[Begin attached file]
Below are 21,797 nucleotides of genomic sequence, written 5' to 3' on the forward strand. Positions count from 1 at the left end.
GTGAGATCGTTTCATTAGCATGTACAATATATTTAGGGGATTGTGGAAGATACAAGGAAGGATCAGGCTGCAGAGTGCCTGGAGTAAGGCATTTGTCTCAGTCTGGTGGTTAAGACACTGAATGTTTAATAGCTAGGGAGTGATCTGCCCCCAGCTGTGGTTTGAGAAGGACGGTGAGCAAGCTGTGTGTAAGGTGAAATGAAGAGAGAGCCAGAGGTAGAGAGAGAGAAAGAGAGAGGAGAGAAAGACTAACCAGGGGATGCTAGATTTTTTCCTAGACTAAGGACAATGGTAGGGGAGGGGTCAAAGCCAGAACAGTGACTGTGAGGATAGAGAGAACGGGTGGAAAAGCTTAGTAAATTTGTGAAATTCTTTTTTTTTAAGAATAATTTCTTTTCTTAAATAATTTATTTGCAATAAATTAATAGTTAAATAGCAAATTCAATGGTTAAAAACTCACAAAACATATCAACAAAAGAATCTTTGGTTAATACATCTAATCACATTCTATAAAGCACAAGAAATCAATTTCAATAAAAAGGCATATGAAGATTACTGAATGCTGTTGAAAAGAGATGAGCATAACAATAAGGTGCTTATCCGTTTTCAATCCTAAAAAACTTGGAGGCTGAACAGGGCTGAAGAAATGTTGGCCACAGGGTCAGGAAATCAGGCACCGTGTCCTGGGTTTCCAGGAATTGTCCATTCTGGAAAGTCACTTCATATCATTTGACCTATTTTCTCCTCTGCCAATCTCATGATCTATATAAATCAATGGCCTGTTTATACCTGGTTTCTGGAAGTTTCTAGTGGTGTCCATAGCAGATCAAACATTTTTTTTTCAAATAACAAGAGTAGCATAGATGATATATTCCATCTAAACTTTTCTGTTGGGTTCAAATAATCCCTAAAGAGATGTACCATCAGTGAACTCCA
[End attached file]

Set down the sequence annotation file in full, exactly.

Below are 21,797 nucleotides of genomic sequence, written 5' to 3' on the forward strand. Positions count from 1 at the left end.
GTGAGATCGTTTCATTAGCATGTACAATATATTTAGGGGATTGTGGAAGATACAAGGAAGGATCAGGCTGCAGAGTGCCTGGAGTAAGGCATTTGTCTCAGTCTGGTGGTTAAGACACTGAATGTTTAATAGCTAGGGAGTGATCTGCCCCCAGCTGTGGTTTGAGAAGGACGGTGAGCAAGCTGTGTGTAAGGTGAAATGAAGAGAGAGCCAGAGGTAGAGAGAGAGAAAGAGAGAGGAGAGAAAGACTAACCAGGGGATGCTAGATTTTTTCCTAGACTAAGGACAATGGTAGGGGAGGGGTCAAAGCCAGAACAGTGACTGTGAGGATAGAGAGAACGGGTGGAAAAGCTTAGTAAATTTGTGAAATTCTTTTTTTTTAAGAATAATTTCTTTTCTTAAATAATTTATTTGCAATAAATTAATAGTTAAATAGCAAATTCAATGGTTAAAAACTCACAAAACATATCAACAAAAGAATCTTTGGTTAATACATCTAATCACATTCTATAAAGCACAAGAAATCAATTTCAATAAAAAGGCATATGAAGATTACTGAATGCTGTTGAAAAGAGATGAGCATAACAATAAGGTGCTTATCCGTTTTCAATCCTAAAAAACTTGGAGGCTGAACAGGGCTGAAGAAATGTTGGCCACAGGGTCAGGAAATCAGGCACCGTGTCCTGGGTTTCCAGGAATTGTCCATTCTGGAAAGTCACTTCATATCATTTGACCTATTTTCTCCTCTGCCAATCTCATGATCTATATAAATCAATGGCCTGTTTATACCTGGTTTCTGGAAGTTTCTAGTGGTGTCCATAGCAGATCAAACATTTTTTTTTCAAATAACAAGAGTAGCATAGATGATATATTCCATCTAAACTTTTCTGTTGGGTTCAAATAATCCCTAAAGAGATGTACCATCAGTGAACTCCA